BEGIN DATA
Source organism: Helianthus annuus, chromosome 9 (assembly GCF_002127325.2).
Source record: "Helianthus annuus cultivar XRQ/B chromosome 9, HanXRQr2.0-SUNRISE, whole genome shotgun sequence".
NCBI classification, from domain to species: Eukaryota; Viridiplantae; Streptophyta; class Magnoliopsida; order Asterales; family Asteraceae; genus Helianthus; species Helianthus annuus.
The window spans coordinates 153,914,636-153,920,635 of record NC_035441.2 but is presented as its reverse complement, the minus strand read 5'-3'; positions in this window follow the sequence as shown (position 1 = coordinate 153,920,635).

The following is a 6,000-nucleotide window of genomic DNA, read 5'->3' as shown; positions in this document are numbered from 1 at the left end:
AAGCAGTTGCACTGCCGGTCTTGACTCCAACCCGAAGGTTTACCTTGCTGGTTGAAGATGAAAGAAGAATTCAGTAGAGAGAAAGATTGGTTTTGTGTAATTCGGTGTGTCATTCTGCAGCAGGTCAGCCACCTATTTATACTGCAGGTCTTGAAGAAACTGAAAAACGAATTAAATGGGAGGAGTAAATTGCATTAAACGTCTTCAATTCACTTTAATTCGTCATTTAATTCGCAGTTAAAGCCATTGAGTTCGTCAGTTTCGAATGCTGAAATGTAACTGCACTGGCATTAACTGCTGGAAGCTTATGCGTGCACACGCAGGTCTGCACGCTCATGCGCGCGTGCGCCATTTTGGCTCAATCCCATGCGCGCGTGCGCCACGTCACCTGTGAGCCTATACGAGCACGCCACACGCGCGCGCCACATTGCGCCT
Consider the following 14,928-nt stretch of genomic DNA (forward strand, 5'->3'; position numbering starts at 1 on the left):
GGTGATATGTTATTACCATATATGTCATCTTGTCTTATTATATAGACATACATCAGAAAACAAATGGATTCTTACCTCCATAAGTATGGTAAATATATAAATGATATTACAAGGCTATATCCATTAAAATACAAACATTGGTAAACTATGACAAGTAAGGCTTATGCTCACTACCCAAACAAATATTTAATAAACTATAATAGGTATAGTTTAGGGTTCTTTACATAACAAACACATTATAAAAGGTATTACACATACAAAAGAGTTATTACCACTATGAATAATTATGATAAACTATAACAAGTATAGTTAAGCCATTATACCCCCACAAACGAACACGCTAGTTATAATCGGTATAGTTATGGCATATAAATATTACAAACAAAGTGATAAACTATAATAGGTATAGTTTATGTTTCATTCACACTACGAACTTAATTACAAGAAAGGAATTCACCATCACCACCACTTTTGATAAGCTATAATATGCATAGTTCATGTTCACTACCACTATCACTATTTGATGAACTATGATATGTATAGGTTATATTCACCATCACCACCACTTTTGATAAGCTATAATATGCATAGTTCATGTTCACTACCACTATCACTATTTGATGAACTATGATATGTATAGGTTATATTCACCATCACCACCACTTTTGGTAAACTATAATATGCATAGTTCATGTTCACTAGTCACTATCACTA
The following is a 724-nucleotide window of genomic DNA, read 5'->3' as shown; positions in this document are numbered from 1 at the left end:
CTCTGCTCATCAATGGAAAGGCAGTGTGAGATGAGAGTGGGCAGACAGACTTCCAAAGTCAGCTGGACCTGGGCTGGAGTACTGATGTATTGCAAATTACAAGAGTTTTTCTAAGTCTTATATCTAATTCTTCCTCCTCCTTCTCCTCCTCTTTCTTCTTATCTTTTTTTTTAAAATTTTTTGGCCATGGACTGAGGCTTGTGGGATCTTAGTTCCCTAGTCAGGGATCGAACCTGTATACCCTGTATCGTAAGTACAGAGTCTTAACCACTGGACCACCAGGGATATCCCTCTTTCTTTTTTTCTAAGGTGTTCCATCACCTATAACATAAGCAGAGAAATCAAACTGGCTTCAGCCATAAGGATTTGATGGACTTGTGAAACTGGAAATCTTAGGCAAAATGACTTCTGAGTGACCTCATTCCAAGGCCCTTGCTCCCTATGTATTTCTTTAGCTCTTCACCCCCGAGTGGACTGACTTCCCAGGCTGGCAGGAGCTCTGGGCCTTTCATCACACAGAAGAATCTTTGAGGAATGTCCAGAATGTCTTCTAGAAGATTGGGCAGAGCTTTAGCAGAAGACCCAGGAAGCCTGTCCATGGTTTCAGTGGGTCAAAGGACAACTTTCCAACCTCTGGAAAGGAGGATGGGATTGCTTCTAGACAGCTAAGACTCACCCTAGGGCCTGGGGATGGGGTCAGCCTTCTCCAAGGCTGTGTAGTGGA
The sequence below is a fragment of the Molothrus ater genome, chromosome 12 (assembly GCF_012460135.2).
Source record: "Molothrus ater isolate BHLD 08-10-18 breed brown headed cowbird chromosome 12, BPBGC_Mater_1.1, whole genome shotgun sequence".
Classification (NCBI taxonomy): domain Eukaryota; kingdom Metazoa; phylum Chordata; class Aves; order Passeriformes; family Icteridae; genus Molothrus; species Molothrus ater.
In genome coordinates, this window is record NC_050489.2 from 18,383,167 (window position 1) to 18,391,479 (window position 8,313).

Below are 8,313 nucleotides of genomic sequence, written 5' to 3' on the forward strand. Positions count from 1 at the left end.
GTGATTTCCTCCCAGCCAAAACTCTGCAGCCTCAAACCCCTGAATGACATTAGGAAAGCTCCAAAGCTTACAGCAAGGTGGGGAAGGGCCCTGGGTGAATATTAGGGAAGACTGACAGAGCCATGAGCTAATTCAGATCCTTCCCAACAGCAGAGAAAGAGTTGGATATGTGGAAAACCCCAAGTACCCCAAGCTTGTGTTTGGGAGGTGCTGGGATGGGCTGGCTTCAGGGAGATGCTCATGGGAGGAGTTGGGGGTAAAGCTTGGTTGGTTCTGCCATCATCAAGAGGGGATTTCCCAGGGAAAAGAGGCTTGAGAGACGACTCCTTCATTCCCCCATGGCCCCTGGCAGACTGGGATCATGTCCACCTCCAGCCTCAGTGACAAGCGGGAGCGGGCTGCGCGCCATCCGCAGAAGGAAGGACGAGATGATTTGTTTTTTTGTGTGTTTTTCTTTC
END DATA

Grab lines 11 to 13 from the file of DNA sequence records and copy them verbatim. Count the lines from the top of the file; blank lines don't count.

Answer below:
The sequence below is a fragment of the Molothrus ater genome, chromosome 12 (assembly GCF_012460135.2).
Source record: "Molothrus ater isolate BHLD 08-10-18 breed brown headed cowbird chromosome 12, BPBGC_Mater_1.1, whole genome shotgun sequence".
Classification (NCBI taxonomy): domain Eukaryota; kingdom Metazoa; phylum Chordata; class Aves; order Passeriformes; family Icteridae; genus Molothrus; species Molothrus ater.